Supervisor Frank Petrone of Huntington discussed how the needs of the environment and economic development need to be melded together. Huntington Station revitalization needs a sewer extension to allow for businesses to expand while still protecting groundwater. Recently the town tried to create a parking district within downtown Huntington but stopped because the 2% tax cap would have been exceeded. In order to be able to fund infrastructure projects, there needs to be an exception to the cap for referendums that have been voted on by the public. Another issue that needs to be addressed is solid waste. Much of our waste is shipped off of Long Island when it should be dealt with here. Finally, the town is working to mitigate future electrical failures by requiring new developments to bury electric lines and to create a microgrid for the area around town hall that provides vital services in the event of an emergency.
Councilman Steve Flotteron of the Town of Islip spoke of the need for sewers especially in the eastern parts of the town. Much revitalization has happened in Bay Shore because of its sewer infrastructure, but other hamlets such as Sayville are limited due to a lack of a treatment system. Restaurants have to choose between washing reusable dishes and having extra seats for customers. Industrial areas around MacArthur Airport cannot allow for bio-medical companies due to a lack of sewer capacity.
Sean Sallie of Nassau County Department of Public Works stated that the many planning efforts going on around the county are reaching the point of implementation. There are numerous storm water projects happening along the south shore including a traffic calming project along Austin Boulevard that also incorporates a new storm water pipe. Traffic calming along Grand Avenue in Baldwin is being studied with a public meeting coming up in the fall and the Motor Parkway multiuse path is being expanded to connect two previously separate sections.
Peter Scully, Suffolk County Deputy Executive, noted that the unexpected silver lining of Superstorm Sandy is that many water infrastructure projects are finally moving forward. The previously mentioned sewer infrastructure in the watershed of several rivers, a recently completed water resources management plan, and the expansion of the Bergen Point treatment facility. In the 1960s and 70s, the federal government paid for over half the cost of sewer infrastructure projects, today, not nearly as much, we need to look at other ways of financing them including a county wide sewer district or other methods.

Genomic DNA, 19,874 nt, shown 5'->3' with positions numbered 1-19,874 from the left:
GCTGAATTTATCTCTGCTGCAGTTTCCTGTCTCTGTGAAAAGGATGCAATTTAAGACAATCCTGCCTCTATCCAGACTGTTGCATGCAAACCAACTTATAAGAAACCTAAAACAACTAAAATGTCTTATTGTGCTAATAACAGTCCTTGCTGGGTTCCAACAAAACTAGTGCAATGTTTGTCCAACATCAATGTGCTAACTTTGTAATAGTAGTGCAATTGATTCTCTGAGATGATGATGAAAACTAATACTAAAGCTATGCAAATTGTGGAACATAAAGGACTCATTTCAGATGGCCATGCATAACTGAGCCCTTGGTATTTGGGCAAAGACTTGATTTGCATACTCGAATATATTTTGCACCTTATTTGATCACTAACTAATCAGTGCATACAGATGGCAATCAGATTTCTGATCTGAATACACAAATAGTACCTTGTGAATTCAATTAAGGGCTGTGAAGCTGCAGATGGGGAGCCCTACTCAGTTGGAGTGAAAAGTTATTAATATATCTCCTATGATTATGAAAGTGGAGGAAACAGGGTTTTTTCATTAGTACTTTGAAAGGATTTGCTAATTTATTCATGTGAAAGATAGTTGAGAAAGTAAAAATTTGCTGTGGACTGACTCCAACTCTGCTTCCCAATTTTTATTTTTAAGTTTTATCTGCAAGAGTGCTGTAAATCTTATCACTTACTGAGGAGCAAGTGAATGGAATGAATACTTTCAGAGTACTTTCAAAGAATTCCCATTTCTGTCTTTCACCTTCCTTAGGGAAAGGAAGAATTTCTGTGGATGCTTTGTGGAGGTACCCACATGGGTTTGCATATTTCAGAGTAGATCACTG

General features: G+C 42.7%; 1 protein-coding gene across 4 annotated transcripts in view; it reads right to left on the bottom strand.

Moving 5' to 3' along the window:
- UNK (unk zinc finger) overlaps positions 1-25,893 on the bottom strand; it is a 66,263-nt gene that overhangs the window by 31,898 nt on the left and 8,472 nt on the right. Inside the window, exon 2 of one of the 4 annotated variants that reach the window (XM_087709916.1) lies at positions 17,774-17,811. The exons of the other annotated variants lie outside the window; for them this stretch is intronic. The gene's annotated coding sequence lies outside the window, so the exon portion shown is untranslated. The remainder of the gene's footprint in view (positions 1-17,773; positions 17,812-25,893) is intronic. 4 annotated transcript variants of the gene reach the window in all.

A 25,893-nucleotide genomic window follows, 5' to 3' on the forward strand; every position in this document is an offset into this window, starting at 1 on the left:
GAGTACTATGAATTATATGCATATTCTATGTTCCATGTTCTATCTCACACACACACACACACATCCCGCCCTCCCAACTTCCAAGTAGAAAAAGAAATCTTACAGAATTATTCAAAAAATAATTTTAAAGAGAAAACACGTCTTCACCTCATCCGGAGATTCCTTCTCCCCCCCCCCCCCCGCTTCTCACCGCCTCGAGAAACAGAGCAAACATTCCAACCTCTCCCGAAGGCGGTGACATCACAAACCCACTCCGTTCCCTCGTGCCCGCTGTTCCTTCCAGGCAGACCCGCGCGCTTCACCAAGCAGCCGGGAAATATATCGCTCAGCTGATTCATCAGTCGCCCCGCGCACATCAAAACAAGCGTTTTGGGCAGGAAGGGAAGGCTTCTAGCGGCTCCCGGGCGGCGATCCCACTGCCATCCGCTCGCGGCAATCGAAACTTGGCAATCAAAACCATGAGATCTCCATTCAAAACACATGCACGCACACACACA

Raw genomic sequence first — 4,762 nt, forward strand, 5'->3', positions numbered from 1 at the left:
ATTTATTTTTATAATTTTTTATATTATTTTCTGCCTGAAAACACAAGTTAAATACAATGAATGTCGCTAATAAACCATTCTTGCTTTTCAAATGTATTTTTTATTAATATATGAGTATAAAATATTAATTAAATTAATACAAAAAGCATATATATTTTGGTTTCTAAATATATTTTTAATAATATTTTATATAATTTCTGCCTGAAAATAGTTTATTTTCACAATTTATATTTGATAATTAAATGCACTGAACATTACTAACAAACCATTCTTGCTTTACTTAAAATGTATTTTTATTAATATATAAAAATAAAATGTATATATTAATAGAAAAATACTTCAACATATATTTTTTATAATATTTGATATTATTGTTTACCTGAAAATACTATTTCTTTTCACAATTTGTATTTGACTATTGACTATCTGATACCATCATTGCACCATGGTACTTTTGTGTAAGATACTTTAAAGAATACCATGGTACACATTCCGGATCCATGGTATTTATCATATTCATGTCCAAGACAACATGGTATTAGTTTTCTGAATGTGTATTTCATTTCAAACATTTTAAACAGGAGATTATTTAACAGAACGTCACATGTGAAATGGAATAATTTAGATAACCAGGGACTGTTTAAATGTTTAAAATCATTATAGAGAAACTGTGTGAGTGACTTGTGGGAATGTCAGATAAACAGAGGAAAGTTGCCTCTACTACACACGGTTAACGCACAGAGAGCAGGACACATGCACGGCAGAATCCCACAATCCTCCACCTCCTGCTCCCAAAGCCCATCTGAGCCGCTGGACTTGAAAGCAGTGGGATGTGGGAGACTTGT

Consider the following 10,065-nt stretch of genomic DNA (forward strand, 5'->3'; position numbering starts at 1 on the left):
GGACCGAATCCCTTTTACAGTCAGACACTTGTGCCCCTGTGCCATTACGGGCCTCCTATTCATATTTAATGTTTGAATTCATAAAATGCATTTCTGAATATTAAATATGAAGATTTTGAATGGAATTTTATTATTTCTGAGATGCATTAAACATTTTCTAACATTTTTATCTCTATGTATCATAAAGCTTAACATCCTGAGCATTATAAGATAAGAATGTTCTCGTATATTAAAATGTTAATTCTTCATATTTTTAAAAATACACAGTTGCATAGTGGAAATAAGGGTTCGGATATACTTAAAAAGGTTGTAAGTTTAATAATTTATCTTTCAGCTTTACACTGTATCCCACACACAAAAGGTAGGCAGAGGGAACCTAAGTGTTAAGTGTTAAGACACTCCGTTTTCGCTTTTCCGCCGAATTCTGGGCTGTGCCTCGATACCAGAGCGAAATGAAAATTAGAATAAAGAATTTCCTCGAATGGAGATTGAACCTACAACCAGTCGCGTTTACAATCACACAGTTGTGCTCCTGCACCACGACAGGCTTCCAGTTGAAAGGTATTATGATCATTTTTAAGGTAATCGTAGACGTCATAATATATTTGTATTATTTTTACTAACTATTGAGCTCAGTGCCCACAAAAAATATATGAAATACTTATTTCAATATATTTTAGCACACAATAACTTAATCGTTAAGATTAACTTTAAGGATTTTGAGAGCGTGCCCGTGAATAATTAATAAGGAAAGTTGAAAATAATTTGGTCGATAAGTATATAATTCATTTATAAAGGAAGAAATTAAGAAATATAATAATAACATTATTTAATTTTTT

Denise Carter of Greenman Pedersen reminded the group that there will always be more projects than there is funding and the trillions of dollars are needed nationally just to get our infrastructure into a state of good repair. We need to get creative locally to develop funding mechanisms to get the projects built that have local community support. Our automotive infrastructure on Long Island is locked up, we need to get innovative to get more people out of their cars without limiting their mobility.
3rd Annual Long Island Car Free Day a Success
The 3rd Annual Long Island Car Free Day was a success, with almost 3,000 people pledging to be car-free, carpool, telecommute or use public transportation. The international event held in over 1500 cities and 40 countries is held every September. Vision Long Island was proud to attend the rally as well as participate in Car Free Day.
Cedar Creek Oversight Committee Gets a Lesson on Sewage Treatment by United Water
The Cedar Creek Oversight Committee held their quarterly meeting this month at the sewage treatment plant while taking a walking tour led by United Water officials. United Water began operating the plant less than a year ago as a cost saving measure by Nassau County.
Long Beach Loses Well-known Business